Janet Cardiff

The pristine space


I have experienced Janet Cardiff’s Forty Part Motet on several occasions. The work consists of a circular arrangement of 40 speakers, each speaker playing a recording of an individual member of the Salisbury Cathedral choir singing Thomas Tallis’s Spem in allium. Visitors are invited to walk amongst the speakers seeking out single voices, to become a participant in the music, rather than simply a listener. Cardiff has said of the installation: 

While listening to a concert you are normally seated in front of the choir, in traditional audience position. With this piece I want the audience to be able to experience a piece of music from the viewpoint of the singers. Every performer hears a unique mix of the piece of music. Enabling the audience to move throughout the space allows them to be intimately connected with the voices. It also reveals the piece of music as a changing construct. As well I am interested in how sound may physically construct a space in a sculptural way and how a viewer may choose a path through this physical yet virtual space.

I have heard the piece in pristine gallery spaces – at the Whitechapel in London and at the Baltic in Newcastle. The purity of the space, the absence of distractions (and the absence of human beings apart from gallery visitors – simply disembodied voices singing) has given it a particular ghostly resonance. So I was interested to see how my perception of the piece would alter hearing it in the hallowed spaces of the Cloisters, the Metropolitan Museum of Art’s Medieval outpost, a gathering of French and Spanish ecclesiastical structures collected through many grand tours and bequests, and reassembled on a hill in Fort Tryon Park, overlooking the Hudson River and the bucolic shores of New Jersey.


I lived in that neighbourhood, known locally as Inwood, during the summer before I moved to London. My boyfriend at the time found the sublet, attractive for its cheapness (we were both unemployed college graduates). I remember writing in a poem at the time about how the low rise 30s blocks looked like old radios. It was a proper old-style New York neighbourhood, completely untouched by gentrification, occupied by ancient Irish men, hard-up Julliard students (we had a tuba player across the courtyard from us who was not popular) and young Hispanic families. The Hispanic residents brought a bit of excitement to the place with their bright bodegas, full of votive candles depicting various saints we’d never heard of (which we used to collect and light in our kitchen), and coconut vendors, who occupied the corner near the subway. There were a lot of Haitians in the neighbourhood, and my boyfriend told me they held Voodoo ceremonies in the park on summer nights. I was never sure I believed this, until one day I found two pigeons tied together with their heads sliced off. Strange to think that the park might have been home to such rituals, and also home to the Cloisters, a little slice of Medieval Christianity in Manhattan. But that has always been the city’s gift, to be able to accommodate the community of the world in its tight  grid.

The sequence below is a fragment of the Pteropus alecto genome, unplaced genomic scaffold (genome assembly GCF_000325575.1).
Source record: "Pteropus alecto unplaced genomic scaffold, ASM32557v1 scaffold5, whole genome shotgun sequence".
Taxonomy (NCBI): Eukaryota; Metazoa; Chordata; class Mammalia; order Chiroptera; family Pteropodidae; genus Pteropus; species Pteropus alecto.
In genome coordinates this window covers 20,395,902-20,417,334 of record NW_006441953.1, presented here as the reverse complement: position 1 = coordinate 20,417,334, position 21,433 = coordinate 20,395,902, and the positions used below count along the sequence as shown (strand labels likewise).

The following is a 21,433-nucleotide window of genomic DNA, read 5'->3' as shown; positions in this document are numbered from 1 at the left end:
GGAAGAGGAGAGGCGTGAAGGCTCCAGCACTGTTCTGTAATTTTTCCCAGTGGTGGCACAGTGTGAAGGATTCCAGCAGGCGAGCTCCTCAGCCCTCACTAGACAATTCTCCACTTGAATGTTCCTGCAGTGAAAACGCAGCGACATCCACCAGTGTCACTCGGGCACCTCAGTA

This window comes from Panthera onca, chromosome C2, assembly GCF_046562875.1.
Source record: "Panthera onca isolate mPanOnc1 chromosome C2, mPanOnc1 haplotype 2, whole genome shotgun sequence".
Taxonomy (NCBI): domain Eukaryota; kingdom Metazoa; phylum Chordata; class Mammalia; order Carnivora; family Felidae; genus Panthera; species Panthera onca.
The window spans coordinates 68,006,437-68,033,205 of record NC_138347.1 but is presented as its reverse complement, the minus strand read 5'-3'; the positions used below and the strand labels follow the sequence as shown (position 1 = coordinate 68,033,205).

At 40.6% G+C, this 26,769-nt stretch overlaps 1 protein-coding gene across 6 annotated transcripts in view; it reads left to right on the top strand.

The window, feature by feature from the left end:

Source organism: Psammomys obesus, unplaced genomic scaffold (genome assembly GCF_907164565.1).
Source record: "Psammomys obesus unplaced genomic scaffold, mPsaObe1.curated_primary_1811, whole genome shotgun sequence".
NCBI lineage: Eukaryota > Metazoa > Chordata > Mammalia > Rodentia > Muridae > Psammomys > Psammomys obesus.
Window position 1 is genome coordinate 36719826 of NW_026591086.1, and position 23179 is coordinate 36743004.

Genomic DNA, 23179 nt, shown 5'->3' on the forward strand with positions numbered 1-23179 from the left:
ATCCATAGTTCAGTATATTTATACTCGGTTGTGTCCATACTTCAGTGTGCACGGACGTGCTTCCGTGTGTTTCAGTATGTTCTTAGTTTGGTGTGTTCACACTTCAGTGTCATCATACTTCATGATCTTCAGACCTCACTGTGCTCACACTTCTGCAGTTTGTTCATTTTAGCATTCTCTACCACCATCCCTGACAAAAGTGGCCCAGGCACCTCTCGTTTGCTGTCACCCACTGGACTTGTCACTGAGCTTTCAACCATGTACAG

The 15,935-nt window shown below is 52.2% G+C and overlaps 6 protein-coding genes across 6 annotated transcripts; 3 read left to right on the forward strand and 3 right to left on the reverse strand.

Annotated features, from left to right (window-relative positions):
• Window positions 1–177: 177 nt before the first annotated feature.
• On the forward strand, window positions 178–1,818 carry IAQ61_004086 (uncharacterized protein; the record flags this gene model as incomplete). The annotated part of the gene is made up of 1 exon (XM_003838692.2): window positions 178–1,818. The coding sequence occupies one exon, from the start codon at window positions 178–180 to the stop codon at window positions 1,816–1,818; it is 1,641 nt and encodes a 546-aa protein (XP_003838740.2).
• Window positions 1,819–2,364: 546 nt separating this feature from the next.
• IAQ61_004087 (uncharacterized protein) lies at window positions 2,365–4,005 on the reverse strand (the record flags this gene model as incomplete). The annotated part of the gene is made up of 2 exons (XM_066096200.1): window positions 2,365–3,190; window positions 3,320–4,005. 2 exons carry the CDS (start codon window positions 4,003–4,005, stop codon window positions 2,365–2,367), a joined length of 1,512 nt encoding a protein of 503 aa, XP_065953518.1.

Cardiff’s installation makes you forget all the clamour of the streets outside. In all the occasions I’ve experienced it, what has struck me is how it reduces the world to the moment you are experiencing it. In other pieces, Cardiff uses urban landscapes as stage sets for her narratives, but here, she wants you to forget everything else, so that the music allows you to explore internal narratives instead. And watching fellow visitors, you feel they are experiencing a similar shift, that they have forgotten where they are, and that this extraordinarily beautiful music is having a profound effect, whether they believe in God or not. In that respect, Forty Part Motet operates the same way in a pristine white space as it does in a religious setting – perhaps it works best when there are no distractions at all – but placing it in a chapel reminds us of the original source of the music, as a devotional piece. Conversely, it made me realise that for me the pure white gallery space is my place of refuge, and what I look for is that simple transaction between the artist and the viewer (or listener) that can change the way you feel about the world. I was just beginning to put those thoughts together the summer I lived in Inwood, the summer before I moved to London. I used to walk in the park and look out over the Hudson and wonder what my life in London would be like. Listening to that music, back in the Cloisters after many years, what I realised was that for me it taps into something much larger than individual or place, something unknown.

Where all sounds count